"I did graduate," Peter snapped, rereading the will carefully.
"Barely. You spent more time at the racetracks than attending to your studies. I'm sure my father realized you couldn't possibly oversee his fortune."
"Granddad knew I wouldn't run the mill like he did. He knew I had every intention of hiring the best possible man to oversee its operation."
"While you exhaust the McCord fortune on horses, I suppose."
"Granddad approved of my interest in horses. It was his idea to buy the farm in Ligonier"
"Then why didn't he leave you even the smallest stipend to keep the farm running?"
Ignoring the question, Peter strode over to his uncle. "Granddad couldn't have left everything to you. He wouldn't have." He shook the document. "This can't possibly be the correct will. It must be an older version."
"It's the correct one, Peter," Edward said. "Didn't you check the date?"
Peter looked at the will again. It had been signed a little over a year ago. He put his hand over his eyes. What could he have done over the past year to cause his grandfather to do this? Why hadn't he at least warned him? Peter stiffened. That last night, before Granddad slipped away in his sleep, the old man had begged for his understanding when the will was read. Peter had thought it was the laudanum talking. He felt a hand on his shoulder. His uncle had risen from his seat and now stood next to him.
"It was my father's last wish that you be taken care of, and it is one I intend to honor," he said, his hand turning viselike.
Peter shook free, handed the will to his uncle, and walked to the door. "I'll take care of myself, thank you, Uncle Randall."
"And how will you manage to do that, may I ask?"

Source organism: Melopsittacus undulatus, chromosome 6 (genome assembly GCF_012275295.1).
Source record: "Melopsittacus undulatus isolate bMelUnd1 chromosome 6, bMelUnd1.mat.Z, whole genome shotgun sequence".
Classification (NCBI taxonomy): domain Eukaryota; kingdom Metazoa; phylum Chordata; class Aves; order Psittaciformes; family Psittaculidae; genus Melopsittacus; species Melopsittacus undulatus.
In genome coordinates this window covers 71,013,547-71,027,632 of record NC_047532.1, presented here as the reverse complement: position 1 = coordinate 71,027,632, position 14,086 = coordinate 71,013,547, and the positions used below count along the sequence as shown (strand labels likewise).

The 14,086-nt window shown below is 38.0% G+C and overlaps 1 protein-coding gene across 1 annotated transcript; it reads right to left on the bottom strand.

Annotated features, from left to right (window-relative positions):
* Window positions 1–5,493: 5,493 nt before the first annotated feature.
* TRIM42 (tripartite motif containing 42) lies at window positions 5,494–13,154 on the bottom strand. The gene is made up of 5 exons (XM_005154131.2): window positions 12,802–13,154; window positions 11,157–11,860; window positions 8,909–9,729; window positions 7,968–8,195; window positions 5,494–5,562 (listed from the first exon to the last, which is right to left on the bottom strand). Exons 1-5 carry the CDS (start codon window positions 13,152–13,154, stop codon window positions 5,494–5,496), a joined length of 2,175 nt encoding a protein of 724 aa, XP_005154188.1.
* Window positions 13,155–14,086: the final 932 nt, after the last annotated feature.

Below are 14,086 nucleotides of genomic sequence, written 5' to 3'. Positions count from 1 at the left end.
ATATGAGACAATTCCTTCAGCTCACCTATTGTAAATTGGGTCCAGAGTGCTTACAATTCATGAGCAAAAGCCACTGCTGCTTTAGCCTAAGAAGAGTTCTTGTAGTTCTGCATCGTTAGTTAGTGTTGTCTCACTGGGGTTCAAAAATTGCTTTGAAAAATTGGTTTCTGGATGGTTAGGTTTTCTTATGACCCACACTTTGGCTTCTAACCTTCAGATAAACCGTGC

Peter turned. His uncle resumed his seat behind the desk.
"You've been left with nothing. Not even the smallest sum of money." Peter remained silent and he continued. "As I said, I am willing to support you, but there will be a few conditions."
"And those would be?"
"It's high time you used that education my father paid for. I assume you learned something in spite of your horrendous marks." His uncle's eyes narrowed keenly. "You will come to work for me at the mill and earn your keep for a change."
Peter smiled humorlessly and shook his head.
"My thanks for the offer, Uncle, but I have a very promising colt that will be ready to race soon. I think I'll take my chances with him. In the meantime, I'm sure Henry won't mind me staying with him." Peter knew he and his horse trainer would think of something to keep the farm running. Sell off a few mares perhaps His uncle's voice stopped him in mid-thought.
"You could, if the farm still belonged to you."
Peter felt the blood leave his face. "What do you mean?"
"Despite the fact he bought it for you, it seems the farm is still in my father's name. Not yours. Therefore, it now belongs to me. I intend on dismissing Henry Farley and selling off the animals as quickly as possible."
Peter tried to digest what he'd just heard as his uncle moved swiftly on. "The other condition concerns Miss Leticia Jamison."